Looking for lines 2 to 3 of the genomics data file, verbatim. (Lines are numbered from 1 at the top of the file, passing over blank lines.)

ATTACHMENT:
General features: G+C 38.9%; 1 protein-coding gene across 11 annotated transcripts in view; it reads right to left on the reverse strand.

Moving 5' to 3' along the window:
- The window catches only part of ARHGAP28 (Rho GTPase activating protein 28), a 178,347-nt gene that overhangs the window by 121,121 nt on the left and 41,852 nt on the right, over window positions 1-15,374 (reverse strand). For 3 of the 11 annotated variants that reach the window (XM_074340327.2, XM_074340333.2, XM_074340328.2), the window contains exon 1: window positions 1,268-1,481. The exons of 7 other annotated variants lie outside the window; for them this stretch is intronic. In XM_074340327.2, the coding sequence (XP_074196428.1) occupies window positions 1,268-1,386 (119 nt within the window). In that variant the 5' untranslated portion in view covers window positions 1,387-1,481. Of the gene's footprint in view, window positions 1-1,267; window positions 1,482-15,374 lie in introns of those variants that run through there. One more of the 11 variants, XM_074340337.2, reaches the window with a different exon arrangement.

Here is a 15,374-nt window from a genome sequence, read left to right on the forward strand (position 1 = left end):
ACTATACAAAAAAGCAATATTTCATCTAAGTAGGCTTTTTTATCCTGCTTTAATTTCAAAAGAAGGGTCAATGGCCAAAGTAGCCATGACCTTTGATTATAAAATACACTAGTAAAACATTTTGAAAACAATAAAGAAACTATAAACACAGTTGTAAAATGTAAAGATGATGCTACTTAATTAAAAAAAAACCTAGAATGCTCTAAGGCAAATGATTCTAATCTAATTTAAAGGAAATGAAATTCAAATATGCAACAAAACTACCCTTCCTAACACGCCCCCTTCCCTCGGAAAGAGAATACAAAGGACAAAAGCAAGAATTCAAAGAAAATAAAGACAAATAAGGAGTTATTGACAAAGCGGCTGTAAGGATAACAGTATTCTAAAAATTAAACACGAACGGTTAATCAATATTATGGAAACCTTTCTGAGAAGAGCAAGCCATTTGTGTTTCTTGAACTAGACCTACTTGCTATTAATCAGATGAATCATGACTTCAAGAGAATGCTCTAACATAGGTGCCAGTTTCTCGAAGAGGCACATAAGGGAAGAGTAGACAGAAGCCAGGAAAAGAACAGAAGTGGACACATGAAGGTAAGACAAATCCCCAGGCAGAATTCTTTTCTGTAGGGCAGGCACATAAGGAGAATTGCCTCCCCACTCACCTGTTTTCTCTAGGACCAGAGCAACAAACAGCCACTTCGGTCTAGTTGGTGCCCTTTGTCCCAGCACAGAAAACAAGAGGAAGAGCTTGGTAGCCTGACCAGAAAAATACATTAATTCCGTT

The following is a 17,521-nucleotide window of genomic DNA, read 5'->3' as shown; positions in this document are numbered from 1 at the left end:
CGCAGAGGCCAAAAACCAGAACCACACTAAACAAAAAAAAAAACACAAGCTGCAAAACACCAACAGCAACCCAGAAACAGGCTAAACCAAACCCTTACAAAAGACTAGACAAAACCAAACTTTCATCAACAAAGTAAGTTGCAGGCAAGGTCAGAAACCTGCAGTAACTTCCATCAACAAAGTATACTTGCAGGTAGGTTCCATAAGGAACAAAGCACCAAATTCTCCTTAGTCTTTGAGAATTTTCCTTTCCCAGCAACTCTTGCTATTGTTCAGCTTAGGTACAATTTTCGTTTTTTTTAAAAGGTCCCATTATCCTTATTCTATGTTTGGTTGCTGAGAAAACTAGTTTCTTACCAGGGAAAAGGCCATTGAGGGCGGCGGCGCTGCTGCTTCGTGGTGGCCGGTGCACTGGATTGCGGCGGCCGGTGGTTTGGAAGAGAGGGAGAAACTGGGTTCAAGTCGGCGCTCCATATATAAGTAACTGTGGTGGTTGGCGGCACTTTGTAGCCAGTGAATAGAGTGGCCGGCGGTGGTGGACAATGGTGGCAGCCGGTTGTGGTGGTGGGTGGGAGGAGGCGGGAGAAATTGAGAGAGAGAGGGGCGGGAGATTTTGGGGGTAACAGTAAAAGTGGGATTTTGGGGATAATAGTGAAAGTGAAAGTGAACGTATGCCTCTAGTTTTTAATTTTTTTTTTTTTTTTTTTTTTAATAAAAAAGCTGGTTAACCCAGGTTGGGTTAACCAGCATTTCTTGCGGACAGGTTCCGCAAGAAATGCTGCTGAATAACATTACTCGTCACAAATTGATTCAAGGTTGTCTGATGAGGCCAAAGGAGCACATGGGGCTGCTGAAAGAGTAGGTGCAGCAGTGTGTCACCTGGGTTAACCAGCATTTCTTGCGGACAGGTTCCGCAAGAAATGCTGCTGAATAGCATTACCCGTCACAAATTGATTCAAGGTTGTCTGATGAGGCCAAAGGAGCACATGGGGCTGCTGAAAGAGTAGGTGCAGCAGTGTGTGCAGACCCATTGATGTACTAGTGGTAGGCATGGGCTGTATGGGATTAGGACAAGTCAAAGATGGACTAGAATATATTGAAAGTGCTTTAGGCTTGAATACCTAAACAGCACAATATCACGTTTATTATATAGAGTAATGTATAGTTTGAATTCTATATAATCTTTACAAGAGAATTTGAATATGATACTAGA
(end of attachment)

Moving 5' to 3' along the window:
- The window catches only part of ARHGAP28 (Rho GTPase activating protein 28), a 178,347-nt gene that overhangs the window by 121,121 nt on the left and 41,852 nt on the right, over window positions 1-15,374 (reverse strand). For 3 of the 11 annotated variants that reach the window (XM_074340327.2, XM_074340333.2, XM_074340328.2), the window contains exon 1: window positions 1,268-1,481. The exons of 7 other annotated variants lie outside the window; for them this stretch is intronic. In XM_074340327.2, the coding sequence (XP_074196428.1) occupies window positions 1,268-1,386 (119 nt within the window). In that variant the 5' untranslated portion in view covers window positions 1,387-1,481. Of the gene's footprint in view, window positions 1-1,267; window positions 1,482-15,374 lie in introns of those variants that run through there. One more of the 11 variants, XM_074340337.2, reaches the window with a different exon arrangement.